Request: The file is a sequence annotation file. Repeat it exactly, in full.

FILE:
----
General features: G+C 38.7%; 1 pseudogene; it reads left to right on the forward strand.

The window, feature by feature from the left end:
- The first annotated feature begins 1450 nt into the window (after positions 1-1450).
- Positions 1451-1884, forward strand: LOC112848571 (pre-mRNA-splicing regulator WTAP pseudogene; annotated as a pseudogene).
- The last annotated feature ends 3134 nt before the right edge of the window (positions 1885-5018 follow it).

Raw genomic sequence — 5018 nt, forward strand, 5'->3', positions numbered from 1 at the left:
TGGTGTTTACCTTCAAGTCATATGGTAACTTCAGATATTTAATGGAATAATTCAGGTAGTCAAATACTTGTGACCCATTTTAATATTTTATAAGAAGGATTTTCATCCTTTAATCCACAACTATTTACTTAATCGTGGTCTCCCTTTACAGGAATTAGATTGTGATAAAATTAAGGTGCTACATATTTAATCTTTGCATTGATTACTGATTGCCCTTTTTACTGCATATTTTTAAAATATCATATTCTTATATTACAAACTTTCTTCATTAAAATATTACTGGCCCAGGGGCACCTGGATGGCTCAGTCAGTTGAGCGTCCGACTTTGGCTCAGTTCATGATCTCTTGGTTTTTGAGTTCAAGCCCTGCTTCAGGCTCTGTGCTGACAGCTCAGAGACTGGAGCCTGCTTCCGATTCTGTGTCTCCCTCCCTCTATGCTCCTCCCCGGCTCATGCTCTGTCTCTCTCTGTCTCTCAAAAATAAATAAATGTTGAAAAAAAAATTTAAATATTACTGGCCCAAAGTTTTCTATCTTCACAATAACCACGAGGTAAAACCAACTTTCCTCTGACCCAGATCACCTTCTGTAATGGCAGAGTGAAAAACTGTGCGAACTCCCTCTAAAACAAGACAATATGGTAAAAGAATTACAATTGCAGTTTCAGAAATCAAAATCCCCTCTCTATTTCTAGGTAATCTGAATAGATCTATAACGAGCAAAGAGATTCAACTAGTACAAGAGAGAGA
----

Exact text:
General features: G+C 38.7%; 1 pseudogene; it reads left to right on the forward strand.

The window, feature by feature from the left end:
- The first annotated feature begins 1450 nt into the window (after positions 1-1450).
- Positions 1451-1884, forward strand: LOC112848571 (pre-mRNA-splicing regulator WTAP pseudogene; annotated as a pseudogene).
- The last annotated feature ends 3134 nt before the right edge of the window (positions 1885-5018 follow it).

Raw genomic sequence — 5018 nt, forward strand, 5'->3', positions numbered from 1 at the left:
TGGTGTTTACCTTCAAGTCATATGGTAACTTCAGATATTTAATGGAATAATTCAGGTAGTCAAATACTTGTGACCCATTTTAATATTTTATAAGAAGGATTTTCATCCTTTAATCCACAACTATTTACTTAATCGTGGTCTCCCTTTACAGGAATTAGATTGTGATAAAATTAAGGTGCTACATATTTAATCTTTGCATTGATTACTGATTGCCCTTTTTACTGCATATTTTTAAAATATCATATTCTTATATTACAAACTTTCTTCATTAAAATATTACTGGCCCAGGGGCACCTGGATGGCTCAGTCAGTTGAGCGTCCGACTTTGGCTCAGTTCATGATCTCTTGGTTTTTGAGTTCAAGCCCTGCTTCAGGCTCTGTGCTGACAGCTCAGAGACTGGAGCCTGCTTCCGATTCTGTGTCTCCCTCCCTCTATGCTCCTCCCCGGCTCATGCTCTGTCTCTCTCTGTCTCTCAAAAATAAATAAATGTTGAAAAAAAAATTTAAATATTACTGGCCCAAAGTTTTCTATCTTCACAATAACCACGAGGTAAAACCAACTTTCCTCTGACCCAGATCACCTTCTGTAATGGCAGAGTGAAAAACTGTGCGAACTCCCTCTAAAACAAGACAATATGGTAAAAGAATTACAATTGCAGTTTCAGAAATCAAAATCCCCTCTCTATTTCTAGGTAATCTGAATAGATCTATAACGAGCAAAGAGATTCAACTAGTACAAGAGAGAGA